As the country struggled to regain its sense of direction following the political activism
and social idealism of the 1960s, photographers embarked on a search to discover new
subjects, methods and meanings. Color offered an obvious if indistinct way forward, a path
leading beyond the void left by the 1960s and the era of the "concerned photographer"
(as defined by Cornell Capa in 1968) toward some new as yet to be defined sense of purpose.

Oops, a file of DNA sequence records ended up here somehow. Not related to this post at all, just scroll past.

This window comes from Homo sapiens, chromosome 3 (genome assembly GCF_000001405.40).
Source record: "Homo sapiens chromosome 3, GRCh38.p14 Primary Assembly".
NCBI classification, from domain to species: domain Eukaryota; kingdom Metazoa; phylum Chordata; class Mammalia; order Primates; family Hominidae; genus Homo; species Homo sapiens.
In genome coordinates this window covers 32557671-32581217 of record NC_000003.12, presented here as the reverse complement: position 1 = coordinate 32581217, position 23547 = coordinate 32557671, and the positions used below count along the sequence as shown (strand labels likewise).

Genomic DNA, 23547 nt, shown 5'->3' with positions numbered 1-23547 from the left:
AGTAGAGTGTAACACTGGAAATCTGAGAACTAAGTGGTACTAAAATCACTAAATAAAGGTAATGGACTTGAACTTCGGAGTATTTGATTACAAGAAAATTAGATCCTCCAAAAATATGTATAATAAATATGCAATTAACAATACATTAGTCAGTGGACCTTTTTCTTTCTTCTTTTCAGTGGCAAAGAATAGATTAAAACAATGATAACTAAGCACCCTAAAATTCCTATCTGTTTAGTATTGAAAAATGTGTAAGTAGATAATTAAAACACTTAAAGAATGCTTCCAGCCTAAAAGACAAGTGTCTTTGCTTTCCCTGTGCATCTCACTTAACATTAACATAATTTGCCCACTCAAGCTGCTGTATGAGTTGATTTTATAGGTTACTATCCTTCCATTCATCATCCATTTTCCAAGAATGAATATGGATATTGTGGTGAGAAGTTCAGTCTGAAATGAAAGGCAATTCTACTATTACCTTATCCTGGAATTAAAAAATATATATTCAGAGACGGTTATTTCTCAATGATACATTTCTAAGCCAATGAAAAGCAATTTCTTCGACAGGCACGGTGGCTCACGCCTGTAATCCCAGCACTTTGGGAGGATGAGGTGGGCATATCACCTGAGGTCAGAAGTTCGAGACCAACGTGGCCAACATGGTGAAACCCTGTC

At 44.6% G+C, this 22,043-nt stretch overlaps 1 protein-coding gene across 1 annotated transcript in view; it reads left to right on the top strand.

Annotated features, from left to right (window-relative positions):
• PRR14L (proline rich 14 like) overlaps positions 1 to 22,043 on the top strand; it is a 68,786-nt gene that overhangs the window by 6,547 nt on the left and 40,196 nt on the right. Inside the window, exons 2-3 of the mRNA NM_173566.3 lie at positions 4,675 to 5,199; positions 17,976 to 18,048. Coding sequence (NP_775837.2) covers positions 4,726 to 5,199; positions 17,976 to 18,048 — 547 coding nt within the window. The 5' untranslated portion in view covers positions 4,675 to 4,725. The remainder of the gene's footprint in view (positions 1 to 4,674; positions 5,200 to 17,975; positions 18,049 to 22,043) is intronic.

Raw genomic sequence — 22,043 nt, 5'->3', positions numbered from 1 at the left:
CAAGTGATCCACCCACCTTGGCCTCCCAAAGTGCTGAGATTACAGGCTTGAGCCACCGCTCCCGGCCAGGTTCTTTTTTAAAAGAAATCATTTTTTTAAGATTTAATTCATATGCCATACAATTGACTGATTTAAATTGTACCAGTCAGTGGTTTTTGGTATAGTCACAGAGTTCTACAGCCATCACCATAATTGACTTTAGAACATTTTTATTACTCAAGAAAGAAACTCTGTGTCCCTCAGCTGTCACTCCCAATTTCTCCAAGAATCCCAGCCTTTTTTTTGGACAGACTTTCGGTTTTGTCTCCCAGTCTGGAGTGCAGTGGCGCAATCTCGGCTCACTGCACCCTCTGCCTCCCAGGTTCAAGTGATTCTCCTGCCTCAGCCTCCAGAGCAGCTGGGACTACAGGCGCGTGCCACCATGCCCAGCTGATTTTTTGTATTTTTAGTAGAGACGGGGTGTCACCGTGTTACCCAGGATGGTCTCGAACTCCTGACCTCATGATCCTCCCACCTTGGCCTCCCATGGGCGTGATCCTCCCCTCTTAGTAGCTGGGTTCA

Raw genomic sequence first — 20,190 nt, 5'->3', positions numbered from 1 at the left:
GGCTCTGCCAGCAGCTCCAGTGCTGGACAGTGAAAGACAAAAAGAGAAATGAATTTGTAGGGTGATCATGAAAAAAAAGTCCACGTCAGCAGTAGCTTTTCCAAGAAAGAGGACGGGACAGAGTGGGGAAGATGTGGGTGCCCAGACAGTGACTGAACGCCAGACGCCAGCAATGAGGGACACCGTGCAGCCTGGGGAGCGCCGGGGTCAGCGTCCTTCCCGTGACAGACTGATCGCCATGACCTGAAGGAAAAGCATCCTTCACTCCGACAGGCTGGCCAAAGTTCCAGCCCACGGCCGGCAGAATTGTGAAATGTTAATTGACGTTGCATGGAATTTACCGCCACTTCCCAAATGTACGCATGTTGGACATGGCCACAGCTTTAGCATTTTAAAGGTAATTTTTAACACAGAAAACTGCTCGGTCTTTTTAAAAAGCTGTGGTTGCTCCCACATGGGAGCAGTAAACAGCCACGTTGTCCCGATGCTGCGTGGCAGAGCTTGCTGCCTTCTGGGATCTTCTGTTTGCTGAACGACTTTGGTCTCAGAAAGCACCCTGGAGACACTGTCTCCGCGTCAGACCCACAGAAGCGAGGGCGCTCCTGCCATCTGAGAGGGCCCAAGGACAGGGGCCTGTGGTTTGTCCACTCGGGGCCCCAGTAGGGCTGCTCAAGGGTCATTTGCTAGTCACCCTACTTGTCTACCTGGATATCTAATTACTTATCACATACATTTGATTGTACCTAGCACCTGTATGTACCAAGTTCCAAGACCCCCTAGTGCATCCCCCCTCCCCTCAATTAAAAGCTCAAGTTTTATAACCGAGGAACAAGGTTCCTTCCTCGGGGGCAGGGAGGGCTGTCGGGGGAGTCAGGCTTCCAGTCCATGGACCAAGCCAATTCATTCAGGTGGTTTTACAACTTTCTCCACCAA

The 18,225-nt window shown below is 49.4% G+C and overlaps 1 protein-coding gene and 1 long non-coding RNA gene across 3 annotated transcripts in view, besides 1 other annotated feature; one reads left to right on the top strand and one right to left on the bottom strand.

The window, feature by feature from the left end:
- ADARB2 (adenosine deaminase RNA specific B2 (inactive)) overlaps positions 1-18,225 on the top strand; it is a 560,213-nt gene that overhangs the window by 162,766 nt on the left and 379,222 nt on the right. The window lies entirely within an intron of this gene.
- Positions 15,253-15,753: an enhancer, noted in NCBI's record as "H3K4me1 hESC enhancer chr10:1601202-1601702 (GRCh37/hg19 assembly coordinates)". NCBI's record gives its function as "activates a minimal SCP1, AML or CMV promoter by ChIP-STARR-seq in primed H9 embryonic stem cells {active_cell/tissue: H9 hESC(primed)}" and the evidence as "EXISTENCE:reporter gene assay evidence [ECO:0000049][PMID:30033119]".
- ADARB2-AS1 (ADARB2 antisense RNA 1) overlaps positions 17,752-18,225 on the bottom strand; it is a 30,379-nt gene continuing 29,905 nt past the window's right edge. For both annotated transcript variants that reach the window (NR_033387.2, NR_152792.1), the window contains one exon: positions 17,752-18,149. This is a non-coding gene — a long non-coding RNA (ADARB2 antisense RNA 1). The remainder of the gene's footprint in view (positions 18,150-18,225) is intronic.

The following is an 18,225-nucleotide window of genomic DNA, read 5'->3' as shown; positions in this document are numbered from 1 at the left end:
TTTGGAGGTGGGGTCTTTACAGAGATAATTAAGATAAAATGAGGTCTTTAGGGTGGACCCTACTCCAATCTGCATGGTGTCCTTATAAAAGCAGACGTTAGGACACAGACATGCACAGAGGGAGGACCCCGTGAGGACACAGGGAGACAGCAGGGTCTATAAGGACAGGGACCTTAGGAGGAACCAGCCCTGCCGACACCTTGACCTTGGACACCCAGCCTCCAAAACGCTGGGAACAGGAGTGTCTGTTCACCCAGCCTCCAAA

1970s color photography may thus be characterized as a chaotic and disparate search,
a heterogeneous effort encompassing diverse bodies of work by artists as dissimilar as
Stephen Shore, Joel Meyerowitz, William Eggleston and others toward the rediscovery of
something ennobling and purposeful in modern American life.